A panel of the Japanese justice ministry proposed the change this year as part of a package of reforms to sex crime legislation. The proposals also clarify rape prosecution requirements and criminalize voyeurism. The bill cleared parliament’s upper house on Friday in a unanimous vote. The age of consent — below which sexual activity is considered statutory rape — remains the lowest in the G7 group of developed nations and has been unchanged since 1907.
The new laws will make it a crime to have nonconsensual sex with anyone under 16. They will also criminalize the secret filming or photographs of people engaged in sexual intercourse, including upskirting. The laws will also make it a crime to promise money or other incentives to children under 16 to prevent the sexual grooming of minors. The laws will criminalize rape if the victim is under the influence of drugs or alcohol or if the perpetrator takes advantage of their social status, among other things. They will also extend the statute of limitations or legal window for reporting a sex crime to 15 years from 10 years.
Several rape acquittals in 2019 provoked outrage in Japan and spurred calls for changes to the law. The reforms will be phased in over the next decade. The first of them will take effect on July 2022. The other provisions will take effect on October 2024.
Under the new law, teen couples no more than five years apart in age will be exempt from prosecution if both are over 13. The new law also makes it a crime to drug or catch someone off-guard during sexual intercourse or to control them psychologically. It will also criminalize sex-related grooming of minors by people who try to coerce them with threats, seduction, or promises of money, among other things. It will also make a person who illegally possesses or publish child pornography a prisoner for up to a year and fine them up to 500,000 yen ($3,500).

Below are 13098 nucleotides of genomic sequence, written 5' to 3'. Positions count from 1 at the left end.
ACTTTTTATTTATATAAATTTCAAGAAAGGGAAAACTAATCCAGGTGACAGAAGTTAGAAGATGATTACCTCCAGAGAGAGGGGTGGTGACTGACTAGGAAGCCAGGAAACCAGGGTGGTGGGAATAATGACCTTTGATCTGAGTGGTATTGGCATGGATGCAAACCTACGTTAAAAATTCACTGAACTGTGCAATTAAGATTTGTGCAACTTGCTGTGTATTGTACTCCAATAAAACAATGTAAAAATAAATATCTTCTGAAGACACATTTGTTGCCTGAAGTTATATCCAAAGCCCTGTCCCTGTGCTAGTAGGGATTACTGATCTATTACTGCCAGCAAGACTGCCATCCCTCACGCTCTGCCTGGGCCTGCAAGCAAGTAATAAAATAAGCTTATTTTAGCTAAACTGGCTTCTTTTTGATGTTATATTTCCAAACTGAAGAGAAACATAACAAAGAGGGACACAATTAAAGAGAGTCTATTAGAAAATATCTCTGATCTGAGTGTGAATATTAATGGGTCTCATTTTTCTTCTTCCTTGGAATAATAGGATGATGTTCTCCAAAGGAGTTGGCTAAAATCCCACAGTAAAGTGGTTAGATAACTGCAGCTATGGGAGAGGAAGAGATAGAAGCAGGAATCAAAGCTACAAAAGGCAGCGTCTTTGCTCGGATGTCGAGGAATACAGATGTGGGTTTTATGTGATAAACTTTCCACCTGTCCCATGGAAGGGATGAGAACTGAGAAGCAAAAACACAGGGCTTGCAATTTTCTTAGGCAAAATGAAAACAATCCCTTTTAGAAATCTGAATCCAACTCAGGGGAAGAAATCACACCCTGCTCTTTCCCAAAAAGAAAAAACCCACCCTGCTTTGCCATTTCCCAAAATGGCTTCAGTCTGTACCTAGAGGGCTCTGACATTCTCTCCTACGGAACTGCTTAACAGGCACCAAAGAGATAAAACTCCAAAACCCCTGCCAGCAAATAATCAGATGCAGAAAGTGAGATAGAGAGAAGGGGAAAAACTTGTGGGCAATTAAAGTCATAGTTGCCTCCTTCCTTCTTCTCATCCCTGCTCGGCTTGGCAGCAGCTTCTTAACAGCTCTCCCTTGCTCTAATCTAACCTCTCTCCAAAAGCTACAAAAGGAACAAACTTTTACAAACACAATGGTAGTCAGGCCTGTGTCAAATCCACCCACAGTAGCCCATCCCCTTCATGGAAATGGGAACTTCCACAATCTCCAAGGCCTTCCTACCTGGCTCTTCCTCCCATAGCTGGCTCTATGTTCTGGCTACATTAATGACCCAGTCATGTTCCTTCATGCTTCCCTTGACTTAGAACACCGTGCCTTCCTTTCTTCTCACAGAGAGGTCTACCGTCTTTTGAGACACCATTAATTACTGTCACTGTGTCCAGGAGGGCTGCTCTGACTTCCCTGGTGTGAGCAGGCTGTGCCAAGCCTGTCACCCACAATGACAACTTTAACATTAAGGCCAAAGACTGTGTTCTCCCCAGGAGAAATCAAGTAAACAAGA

One of the most significant clarifications of rape prosecution requirements is that it must be proven that a victim did not intend to consent to their intercourse. It also sets out eight scenarios where it is difficult for a victim to “form, express or fulfill their intention not to consent” to an assault. These include situations in which the victim is intoxicated with alcohol or drugs, subject to violence or threats, or frightened or astonished.
Campaigners welcomed the reforms, with the Tokyo-based group Human Rights Now calling them “a big step forward.” The law will be put to a vote in the lower house of parliament on June 20. Campaigners are urging the lower house to approve it and pass it on to the prime minister for final approval before it takes effect. In the meantime, the government is setting up a task force to explore ways to improve public awareness about sex crimes and promote further measures to fight them.